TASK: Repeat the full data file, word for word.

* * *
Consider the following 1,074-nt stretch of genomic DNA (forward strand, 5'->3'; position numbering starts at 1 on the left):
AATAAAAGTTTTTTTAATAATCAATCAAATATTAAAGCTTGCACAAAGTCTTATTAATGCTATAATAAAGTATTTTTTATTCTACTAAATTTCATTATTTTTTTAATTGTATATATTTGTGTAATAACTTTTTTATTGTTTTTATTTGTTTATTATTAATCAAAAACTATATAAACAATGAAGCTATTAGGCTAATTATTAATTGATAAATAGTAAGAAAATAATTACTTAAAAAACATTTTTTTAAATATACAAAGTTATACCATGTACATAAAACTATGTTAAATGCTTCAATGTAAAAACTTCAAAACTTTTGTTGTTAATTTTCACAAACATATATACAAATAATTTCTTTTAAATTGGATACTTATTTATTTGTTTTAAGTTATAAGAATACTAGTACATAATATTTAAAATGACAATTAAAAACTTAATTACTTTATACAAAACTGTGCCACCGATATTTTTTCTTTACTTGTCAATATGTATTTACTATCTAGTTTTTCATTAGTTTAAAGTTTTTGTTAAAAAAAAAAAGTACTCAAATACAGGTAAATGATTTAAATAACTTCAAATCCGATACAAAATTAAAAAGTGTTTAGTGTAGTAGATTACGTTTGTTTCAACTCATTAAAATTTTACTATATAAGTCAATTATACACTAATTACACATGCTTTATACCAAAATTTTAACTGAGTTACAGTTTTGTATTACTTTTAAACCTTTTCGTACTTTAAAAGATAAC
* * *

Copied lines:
Consider the following 1,074-nt stretch of genomic DNA (forward strand, 5'->3'; position numbering starts at 1 on the left):
AATAAAAGTTTTTTTAATAATCAATCAAATATTAAAGCTTGCACAAAGTCTTATTAATGCTATAATAAAGTATTTTTTATTCTACTAAATTTCATTATTTTTTTAATTGTATATATTTGTGTAATAACTTTTTTATTGTTTTTATTTGTTTATTATTAATCAAAAACTATATAAACAATGAAGCTATTAGGCTAATTATTAATTGATAAATAGTAAGAAAATAATTACTTAAAAAACATTTTTTTAAATATACAAAGTTATACCATGTACATAAAACTATGTTAAATGCTTCAATGTAAAAACTTCAAAACTTTTGTTGTTAATTTTCACAAACATATATACAAATAATTTCTTTTAAATTGGATACTTATTTATTTGTTTTAAGTTATAAGAATACTAGTACATAATATTTAAAATGACAATTAAAAACTTAATTACTTTATACAAAACTGTGCCACCGATATTTTTTCTTTACTTGTCAATATGTATTTACTATCTAGTTTTTCATTAGTTTAAAGTTTTTGTTAAAAAAAAAAAGTACTCAAATACAGGTAAATGATTTAAATAACTTCAAATCCGATACAAAATTAAAAAGTGTTTAGTGTAGTAGATTACGTTTGTTTCAACTCATTAAAATTTTACTATATAAGTCAATTATACACTAATTACACATGCTTTATACCAAAATTTTAACTGAGTTACAGTTTTGTATTACTTTTAAACCTTTTCGTACTTTAAAAGATAAC